If undermining peaceful Palestinian protest helps Hamas, so does undermining Palestinian support for the two-state solution. In November 2012, Palestinian Authority leader Mahmoud Abbas, who was born in the Israeli city of Safed, told Israeli TV, “I want to see Safed. It’s my right to see it, but not live there.” Given the depth of the Palestinian commitment to refugee return, Abbas’ statement was politically perilous. Hamas quickly denounced it.

The only way for Abbas to have survived such a risky overture would have been to receive something important in return. Had Benjamin Netanyahu responded with a high-profile gesture of his own – for instance, signaling his openness to a Palestinian capital in East Jerusalem – some Palestinians might have been more forgiving of Abbas’ concession.

Instead, Netanyahu dismissed Abbas’ statement as insignificant because it bore “no connection” to his “actual actions.” Former Prime Minister Ehud Olmert criticized his successor’s response, but establishment American-Jewish leaders did not. And with that, any hope that Abbas’ gambit would not seriously undermine him among Palestinians was lost. The episode proved a boon for Hamas.

That same month, Israeli finance minister Yuval Steinitz boasted that, since 2009, Netanyahu’s government had doubled the portion of Israel’s budget going to settlements. Yet again, the news was met with silence in the American-Jewish establishment. One

person who did not remain silent, however, was then-Prime Minister Salam Fayyad, the Palestinian leader most popular among Jewish groups because of his deeply un-Hamas like embrace of nonviolence, institution building and mutual coexistence.


A few months later, in announcing his retirement, Fayyad cited settlement growth as one of the factors that destroyed him and bolstered Hamas. “In deeds,” he told Roger Cohen of The New York Times. “Israel never got behind me; in fact it was quite hostile. The occupation regime is more entrenched, with no sign it is beginning to relinquish its grip on our life. There are more settlements, more settler violence, more intrusiveness into all aspects of Palestinian life.” As a result, declared Fayyad, “Our people question whether the PA can deliver.” And “Hamas … is strengthened.”


Finally, last April, the Arab League for a third time offered to recognize Israel if it returned to the 1967 lines and found a “just” and “agreed-upon” solution for the Palestinian refugees.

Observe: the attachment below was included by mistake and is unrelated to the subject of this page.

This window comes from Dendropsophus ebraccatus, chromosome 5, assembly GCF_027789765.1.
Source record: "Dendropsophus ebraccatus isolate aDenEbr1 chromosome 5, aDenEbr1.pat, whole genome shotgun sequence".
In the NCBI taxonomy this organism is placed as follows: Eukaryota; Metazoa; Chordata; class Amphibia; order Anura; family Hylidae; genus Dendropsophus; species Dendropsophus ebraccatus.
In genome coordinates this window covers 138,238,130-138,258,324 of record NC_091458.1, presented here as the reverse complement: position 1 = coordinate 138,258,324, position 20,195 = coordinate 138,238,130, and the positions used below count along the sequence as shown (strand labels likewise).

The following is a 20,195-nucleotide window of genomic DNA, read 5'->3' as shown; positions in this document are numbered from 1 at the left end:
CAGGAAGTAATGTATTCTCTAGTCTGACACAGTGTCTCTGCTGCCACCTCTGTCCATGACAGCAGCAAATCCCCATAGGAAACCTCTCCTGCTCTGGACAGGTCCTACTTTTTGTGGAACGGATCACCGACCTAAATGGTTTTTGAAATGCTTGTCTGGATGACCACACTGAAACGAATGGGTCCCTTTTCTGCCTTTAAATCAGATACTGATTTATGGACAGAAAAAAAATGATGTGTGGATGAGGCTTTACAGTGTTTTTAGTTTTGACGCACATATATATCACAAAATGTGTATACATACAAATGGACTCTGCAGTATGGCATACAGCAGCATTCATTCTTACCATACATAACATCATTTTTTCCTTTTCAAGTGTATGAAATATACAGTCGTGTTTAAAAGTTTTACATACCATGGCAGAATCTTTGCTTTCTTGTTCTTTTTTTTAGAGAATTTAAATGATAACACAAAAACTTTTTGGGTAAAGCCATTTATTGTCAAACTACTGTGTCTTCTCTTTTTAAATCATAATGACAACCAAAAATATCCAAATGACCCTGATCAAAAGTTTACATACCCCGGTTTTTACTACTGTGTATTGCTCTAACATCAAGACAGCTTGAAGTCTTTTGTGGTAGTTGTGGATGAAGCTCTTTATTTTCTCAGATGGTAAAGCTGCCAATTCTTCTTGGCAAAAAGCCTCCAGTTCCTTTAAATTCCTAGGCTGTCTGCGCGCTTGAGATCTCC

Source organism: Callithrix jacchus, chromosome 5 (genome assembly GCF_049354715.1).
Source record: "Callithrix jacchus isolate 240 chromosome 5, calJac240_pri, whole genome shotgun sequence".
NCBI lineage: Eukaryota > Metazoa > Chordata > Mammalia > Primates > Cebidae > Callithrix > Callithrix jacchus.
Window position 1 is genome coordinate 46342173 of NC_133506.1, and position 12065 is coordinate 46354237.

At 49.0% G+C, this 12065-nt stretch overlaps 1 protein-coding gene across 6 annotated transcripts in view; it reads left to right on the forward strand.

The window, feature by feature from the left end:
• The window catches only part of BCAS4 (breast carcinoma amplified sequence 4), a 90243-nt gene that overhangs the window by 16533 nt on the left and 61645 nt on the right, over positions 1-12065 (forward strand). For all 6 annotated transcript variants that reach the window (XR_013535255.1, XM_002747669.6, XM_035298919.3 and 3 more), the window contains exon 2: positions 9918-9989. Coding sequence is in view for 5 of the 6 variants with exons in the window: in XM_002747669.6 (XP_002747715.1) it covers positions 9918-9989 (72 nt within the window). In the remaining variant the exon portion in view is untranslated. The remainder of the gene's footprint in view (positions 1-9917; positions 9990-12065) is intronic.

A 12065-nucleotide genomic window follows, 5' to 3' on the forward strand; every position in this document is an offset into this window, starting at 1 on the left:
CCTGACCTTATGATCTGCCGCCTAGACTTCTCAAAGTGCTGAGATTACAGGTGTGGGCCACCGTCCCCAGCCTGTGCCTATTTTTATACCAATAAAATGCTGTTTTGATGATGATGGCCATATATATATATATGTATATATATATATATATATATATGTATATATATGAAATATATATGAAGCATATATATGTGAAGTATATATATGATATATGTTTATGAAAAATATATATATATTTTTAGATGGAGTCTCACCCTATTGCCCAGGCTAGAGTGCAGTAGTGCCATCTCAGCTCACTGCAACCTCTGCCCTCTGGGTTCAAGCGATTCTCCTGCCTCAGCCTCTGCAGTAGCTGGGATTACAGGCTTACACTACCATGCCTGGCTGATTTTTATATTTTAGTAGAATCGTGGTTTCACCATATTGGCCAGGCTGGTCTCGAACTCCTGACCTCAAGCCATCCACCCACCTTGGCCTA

This time, Israel’s Arab neighbors went further, declaring that Israel could keep some West Bank settlements so long as it swapped them for territory inside the Green Line. The Arab League proposal gave Abbas cover for territorial concessions of his own. Hamas rejected the offer but might have been isolated in the Arab world had not Netanyahu essentially rejected it too.


In a speech soon after the proposal, Netanyahu insisted that the Israeli-Palestinian conflict was not “territorial” at all and that “no matter what the borders,” Palestinians must not merely recognize Israel, but recognize it as a Jewish state (something the Arab League offer had not done). Chalk up another win for Hamas.

Sometime in the coming days, Israeli, Palestinian and Egyptian negotiators may well agree to some modest easing of the blockade that has virtually destroyed Gaza’s economic life. The people of Gaza will win this relief not because Salam Fayyad painstakingly built up Palestinian institutions, not because Mahmoud Abbas repeatedly recognized Israel’s right to exist and not because Bassem Tamimi protested nonviolently in partnership with Israelis. Tragically, under this Israeli government, those efforts have brought Palestinians virtually no concessions at all.

The people of Gaza will win some relief from the blockade – as they did when the last Gaza war ended – because Hamas launched rockets designed to kill.

“Why does Israel support Hamas?” a Palestinian acquaintance once asked me. Back then I thought he was crazy. Now I think that perhaps we are.